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March 2010: Maid to Shine Offers ‘Green’ Cleaning

Posted at Mar 18, 2010 | Posted in  Press Releases |

The Telegraph
Maid to Shine Offers ‘Green’ Cleaning

House cleaning is more “earth friendly” for Maid to Shine, a business that offers cleaning solutions powered by plants.

“We’ve offered special cleaning for moms with newborns for 10 years,” owner Marlene Pashos said, “before they called it green cleaning. This is critical for newborns. We have extended green cleaning service to all clients.”

Pashos said she began private housekeeping in Chesterfield, Mo., working for five years until beginning her business in 1993. Her sister began helping, and then her son Tim came on board.

“He’s the butler in the logo,” Pashos said.

The business kept expanding and they moved their services across the river to the River Bend and Edwardsville areas, where they have been in business for 10 years. Maid to Shine has teamed with Better Life, a St. Louis manufacturer specializing in green cleaning products. These cleaning products use natural sugars, starches and amino acids, which have a rapid biodegradation rate. Pashos said that she has researched various products.

“Products will say they are ‘green.’ Not all ingredients are,” Pashos said. “Consumers see the word (green) and think it’s safe.”

She said household cleaners are not required to list all ingredients. The products may still contain chemicals and not be truly green, Pashos said.

“Every chemical can affect something (with health),” she said. “Organic gases are in the air two or three days.”

“Because homes are becoming more energy-efficient, there are less opportunities for volatile organic compounds (VOCs) to escape,” said Tim Barklage, co-founder of Better Life. “This is yet another reason to use cleaning solutions that are both people and pet-friendly.”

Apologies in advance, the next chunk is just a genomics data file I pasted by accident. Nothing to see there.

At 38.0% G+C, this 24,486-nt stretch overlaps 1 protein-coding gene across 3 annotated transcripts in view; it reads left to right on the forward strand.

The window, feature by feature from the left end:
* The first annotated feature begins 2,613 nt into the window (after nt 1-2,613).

“Chemicals land in the carpet,” Pashos said. “It’s about people’s health.”

“Our standard of green cleaning goes beyond the use of our products. This lifestyle is evident behind the scenes … from the disposal of products, to the recycling of office equipment and papers, to the choice of towels and car pooling,” Pashos said.

Barklage said chemicals found in traditional cleaning solutions can be a catalyst for breathing difficulties, skin irritations and headaches. The most sensitive to these chemicals include expectant and new mothers, as well as infants. Others are those who have respiratory allergies or infections, as well as heightened skin sensitivity.

Maid to Shine was present at the Third Annual Mississippi Earthtones Festival at the Alton Riverfront Amphitheater, where Pashos provided information about green cleaning.

“Everything and anything we do can have a positive or negative impact on our planet. We want to play a part in the solution, and believe that even small changes can make a difference,” she said.

She also has concern for her employees and thinks it is better for them to do green cleaning.

Pashos said she has about 100 regular customers and a lot of one-time cleans through the Yellow Pages. The service covers a 25-mile radius in Madison County. Some people want a deep clean for a move, she said. There are nine employees who clean in three-person teams.

Business hours are 8 a.m. to 4:30 p.m. Monday through Friday. For information, call (618) 254-2462 or visit greenandcleanhousekeeping.com.

Maid to Shine is a member of the Better Business Bureau and the Association of Residential Cleaning Services International.

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